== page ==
• As a contributor, adding to the project made me feel empowered, and I think even more so now as a sponsored contributor. I felt like I was mainly guessing, whereas now I have familiarity and context. 
  • Sponsored contributors have more direct interaction with project leads, and extra vision and foresight setting than regular contributors have access to. 
  • When you can work full time on the project without the distraction of other work, you can see the patterns and projects more clearly. That exposure comes when you have a lot of time.
  • I started on the fringes, but saw that the onboarding to the space was steep and I didn’t have the time to invest in that. Having a buddy/guide helped.
  • Once you show up more frequently, people are more willing to offer help and guidance.  

Final Thoughts

It comes down to balance:

  • Aimless contribution vs agenda-free contribution (& if working toward goals works against that)
  • WordPress goals vs Company goals (& when they don’t match)
  • WordPress needs vs Company value (& when they don’t match)
  • Project work vs admin work (& setting expectations w/ contributors)

Resolving these conflicts is multi-tiered. We need to get better at welcoming organizations into a Five for the Future arrangement where the stakeholders, impactful work, and responsibilities are made clear at the start. We need the information to be clearly received by 5ftF contributors, while also making sure the same information is readily available to any contributor.

Five Proposed Solutions (+ pros and cons)

  • TagTag Tag is one of the pre-defined taxonomies in WordPress. Users can add tags to their WordPress posts along with categories. However, while a category may cover a broad range of topics, tags are smaller in scope and focused to specific topics. Think of them as keywords used for topics discussed in a particular post. sponsored contributors.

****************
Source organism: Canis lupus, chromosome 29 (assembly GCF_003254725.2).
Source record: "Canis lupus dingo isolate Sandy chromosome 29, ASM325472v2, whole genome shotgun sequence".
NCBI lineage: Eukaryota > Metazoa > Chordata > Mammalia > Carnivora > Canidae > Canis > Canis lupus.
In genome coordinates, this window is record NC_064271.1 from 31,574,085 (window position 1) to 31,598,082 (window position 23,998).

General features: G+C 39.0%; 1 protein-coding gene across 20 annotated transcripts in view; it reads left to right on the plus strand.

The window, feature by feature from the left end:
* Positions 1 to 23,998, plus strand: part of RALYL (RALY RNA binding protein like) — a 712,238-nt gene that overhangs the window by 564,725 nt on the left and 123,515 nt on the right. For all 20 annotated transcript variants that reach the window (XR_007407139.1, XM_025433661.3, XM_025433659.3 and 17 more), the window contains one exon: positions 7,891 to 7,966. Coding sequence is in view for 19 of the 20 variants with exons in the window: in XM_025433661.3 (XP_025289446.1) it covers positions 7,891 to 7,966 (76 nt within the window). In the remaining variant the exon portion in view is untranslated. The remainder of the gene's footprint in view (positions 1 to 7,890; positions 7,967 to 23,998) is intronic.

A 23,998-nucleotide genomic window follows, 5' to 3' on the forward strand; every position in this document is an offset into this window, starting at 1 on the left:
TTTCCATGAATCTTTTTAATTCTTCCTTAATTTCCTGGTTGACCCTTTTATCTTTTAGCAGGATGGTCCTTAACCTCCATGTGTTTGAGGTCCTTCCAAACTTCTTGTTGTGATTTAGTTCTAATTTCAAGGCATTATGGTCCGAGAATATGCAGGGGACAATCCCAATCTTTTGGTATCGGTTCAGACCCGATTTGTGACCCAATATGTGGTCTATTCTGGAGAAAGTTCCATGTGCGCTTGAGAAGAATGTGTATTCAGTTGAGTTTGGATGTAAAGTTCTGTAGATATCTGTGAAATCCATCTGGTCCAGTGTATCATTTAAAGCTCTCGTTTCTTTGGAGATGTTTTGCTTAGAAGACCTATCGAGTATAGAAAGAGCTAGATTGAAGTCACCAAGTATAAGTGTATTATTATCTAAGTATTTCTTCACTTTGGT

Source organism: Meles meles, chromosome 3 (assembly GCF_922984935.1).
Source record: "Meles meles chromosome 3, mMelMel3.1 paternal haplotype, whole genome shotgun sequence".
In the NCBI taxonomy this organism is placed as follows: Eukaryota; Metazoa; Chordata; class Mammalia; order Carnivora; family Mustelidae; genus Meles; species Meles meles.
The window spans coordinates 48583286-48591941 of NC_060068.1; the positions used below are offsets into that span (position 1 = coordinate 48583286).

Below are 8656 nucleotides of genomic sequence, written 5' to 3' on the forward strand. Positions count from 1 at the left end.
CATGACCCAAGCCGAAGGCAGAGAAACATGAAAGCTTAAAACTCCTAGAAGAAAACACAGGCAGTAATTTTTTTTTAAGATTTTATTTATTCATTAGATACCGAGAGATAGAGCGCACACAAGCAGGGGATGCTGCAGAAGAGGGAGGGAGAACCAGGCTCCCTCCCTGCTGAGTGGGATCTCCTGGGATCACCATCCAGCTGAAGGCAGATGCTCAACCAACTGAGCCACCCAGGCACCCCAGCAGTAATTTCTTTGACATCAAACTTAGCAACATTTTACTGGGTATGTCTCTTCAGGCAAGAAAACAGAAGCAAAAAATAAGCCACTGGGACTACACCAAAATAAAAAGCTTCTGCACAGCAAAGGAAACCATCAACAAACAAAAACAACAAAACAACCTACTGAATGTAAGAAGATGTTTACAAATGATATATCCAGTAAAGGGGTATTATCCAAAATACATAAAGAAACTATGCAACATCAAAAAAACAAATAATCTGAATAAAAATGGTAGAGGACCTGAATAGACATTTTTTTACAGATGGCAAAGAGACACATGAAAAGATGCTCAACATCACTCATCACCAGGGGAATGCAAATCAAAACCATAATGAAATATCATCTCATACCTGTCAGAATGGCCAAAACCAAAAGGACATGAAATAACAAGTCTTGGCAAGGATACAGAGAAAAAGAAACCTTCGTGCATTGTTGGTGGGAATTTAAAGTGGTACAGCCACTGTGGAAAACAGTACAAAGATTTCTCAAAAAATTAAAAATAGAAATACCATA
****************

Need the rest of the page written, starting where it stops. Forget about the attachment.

• We have this tag but it’s unverified (honor-system and self-selected).
    • Can it be reframed to the lens of a contributing vs staff writer.
    • At what point should there be a closed selection component to contribution? 
    • Cons
      • It would be easy for that to carry too much weight/power.
      • We can’t opt-out of certain contributions.
  • Clarify the difference in the expectations. 
    • What are the differences and how do we keep people accountable?
    • When you are clear about what you are doing, it’s easier for people to work alongside you.
    • It can bring stability to sponsored contributors and level set their own expectations.
    • Cons
      • Could alienate other contributors.
      • That level of clarity could feel antithetical to OS methodologies for all contributors. 
  • Clarify the steep learning curve and trust-building for this type of team
    • The work of building trust, context, and rapport should be explicit to support personal and organizational expectations (6-12 mos).
    • Being sponsored does not immediately mean we are trusted with a decision.
    • Cons
      • No cons found.
  • Dedicated 5ftF onboarding process
    • What does that look like?
    • Do we change the metric from hours to perhaps contribution or event participation? 
    • Automated greenhorn system for SlackSlack Slack is a Collaborative Group Chat Platform The WordPress community has its own Slack Channel at
    • Cons
      • Could alienate other contributors.
      • That level of clarity could feel antithetical to OS methodologies for all contributors. 
  • Should we have a specific 5ftF mission statement?